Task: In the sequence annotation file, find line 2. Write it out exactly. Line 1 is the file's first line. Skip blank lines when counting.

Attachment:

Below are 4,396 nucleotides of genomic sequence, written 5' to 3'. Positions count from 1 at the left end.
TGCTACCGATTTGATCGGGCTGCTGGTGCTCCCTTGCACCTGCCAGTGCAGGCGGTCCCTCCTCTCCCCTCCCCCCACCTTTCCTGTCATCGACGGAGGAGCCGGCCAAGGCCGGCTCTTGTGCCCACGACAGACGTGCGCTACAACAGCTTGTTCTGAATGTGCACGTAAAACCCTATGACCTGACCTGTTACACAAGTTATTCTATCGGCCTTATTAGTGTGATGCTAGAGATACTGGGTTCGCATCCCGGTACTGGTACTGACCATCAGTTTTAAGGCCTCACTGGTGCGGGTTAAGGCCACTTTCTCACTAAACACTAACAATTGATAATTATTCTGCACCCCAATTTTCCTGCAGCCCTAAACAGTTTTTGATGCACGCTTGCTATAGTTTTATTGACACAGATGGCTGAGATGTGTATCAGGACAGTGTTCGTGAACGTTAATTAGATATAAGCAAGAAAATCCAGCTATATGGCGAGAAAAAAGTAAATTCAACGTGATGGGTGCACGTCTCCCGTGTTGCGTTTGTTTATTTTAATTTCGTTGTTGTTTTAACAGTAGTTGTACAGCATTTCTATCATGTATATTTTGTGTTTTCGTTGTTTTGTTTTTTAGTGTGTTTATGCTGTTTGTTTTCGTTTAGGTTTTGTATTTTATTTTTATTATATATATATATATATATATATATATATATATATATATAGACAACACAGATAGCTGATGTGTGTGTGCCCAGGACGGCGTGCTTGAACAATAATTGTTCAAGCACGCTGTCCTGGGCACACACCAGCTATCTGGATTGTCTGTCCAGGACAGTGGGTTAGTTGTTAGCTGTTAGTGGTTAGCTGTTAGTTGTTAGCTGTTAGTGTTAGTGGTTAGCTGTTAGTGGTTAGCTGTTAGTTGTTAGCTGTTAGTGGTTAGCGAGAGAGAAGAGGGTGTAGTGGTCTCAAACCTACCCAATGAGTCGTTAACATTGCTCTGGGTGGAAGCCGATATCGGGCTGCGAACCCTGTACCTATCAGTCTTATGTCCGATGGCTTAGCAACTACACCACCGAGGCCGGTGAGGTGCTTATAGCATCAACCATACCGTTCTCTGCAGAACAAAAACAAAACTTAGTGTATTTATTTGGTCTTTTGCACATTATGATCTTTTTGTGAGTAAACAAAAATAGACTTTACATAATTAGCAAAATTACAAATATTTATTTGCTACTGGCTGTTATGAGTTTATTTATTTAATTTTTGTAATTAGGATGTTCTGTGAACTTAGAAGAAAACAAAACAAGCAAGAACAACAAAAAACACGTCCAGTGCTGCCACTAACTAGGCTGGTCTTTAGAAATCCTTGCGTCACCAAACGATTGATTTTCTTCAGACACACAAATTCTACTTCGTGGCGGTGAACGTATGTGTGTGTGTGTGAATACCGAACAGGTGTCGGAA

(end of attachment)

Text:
TGCTACCGATTTGATCGGGCTGCTGGTGCTCCCTTGCACCTGCCAGTGCAGGCGGTCCCTCCTCTCCCCTCCCCCCACCTTTCCTGTCATCGACGGAGGAGCCGGCCAAGGCCGGCTCTTGTGCCCACGACAGACGTGCGCTACAACAGCTTGTTCTGAATGTGCACGTAAAACCCTATGACCTGACCTGTTACACAAGTTATTCTATCGGCCTTATTAGTGTGATGCTAGAGATACTGGGTTCGCATCCCGGTACTGGTACTGACCATCAGTTTTAAGGCCTCACTGGTGCGGGTTAAGGCCACTTTCTCACTAAACACTAACAATTGATAATTATTCTGCACCCCAATTTTCCTGCAGCCCTAAACAGTTTTTGATGCACGCTTGCTATAGTTTTATTGACACAGATGGCTGAGATGTGTATCAGGACAGTGTTCGTGAACGTTAATTAGATATAAGCAAGAAAATCCAGCTATATGGCGAGAAAAAAGTAAATTCAACGTGATGGGTGCACGTCTCCCGTGTTGCGTTTGTTTATTTTAATTTCGTTGTTGTTTTAACAGTAGTTGTACAGCATTTCTATCATGTATATTTTGTGTTTTCGTTGTTTTGTTTTTTAGTGTGTTTATGCTGTTTGTTTTCGTTTAGGTTTTGTATTTTATTTTTATTATATATATATATATATATATATATATATATATATATATAGACAACACAGATAGCTGATGTGTGTGTGCCCAGGACGGCGTGCTTGAACAATAATTGTTCAAGCACGCTGTCCTGGGCACACACCAGCTATCTGGATTGTCTGTCCAGGACAGTGGGTTAGTTGTTAGCTGTTAGTGGTTAGCTGTTAGTTGTTAGCTGTTAGTGTTAGTGGTTAGCTGTTAGTGGTTAGCTGTTAGTTGTTAGCTGTTAGTGGTTAGCGAGAGAGAAGAGGGTGTAGTGGTCTCAAACCTACCCAATGAGTCGTTAACATTGCTCTGGGTGGAAGCCGATATCGGGCTGCGAACCCTGTACCTATCAGTCTTATGTCCGATGGCTTAGCAACTACACCACCGAGGCCGGTGAGGTGCTTATAGCATCAACCATACCGTTCTCTGCAGAACAAAAACAAAACTTAGTGTATTTATTTGGTCTTTTGCACATTATGATCTTTTTGTGAGTAAACAAAAATAGACTTTACATAATTAGCAAAATTACAAATATTTATTTGCTACTGGCTGTTATGAGTTTATTTATTTAATTTTTGTAATTAGGATGTTCTGTGAACTTAGAAGAAAACAAAACAAGCAAGAACAACAAAAAACACGTCCAGTGCTGCCACTAACTAGGCTGGTCTTTAGAAATCCTTGCGTCACCAAACGATTGATTTTCTTCAGACACACAAATTCTACTTCGTGGCGGTGAACGTATGTGTGTGTGTGTGAATACCGAACAGGTGTCGGAA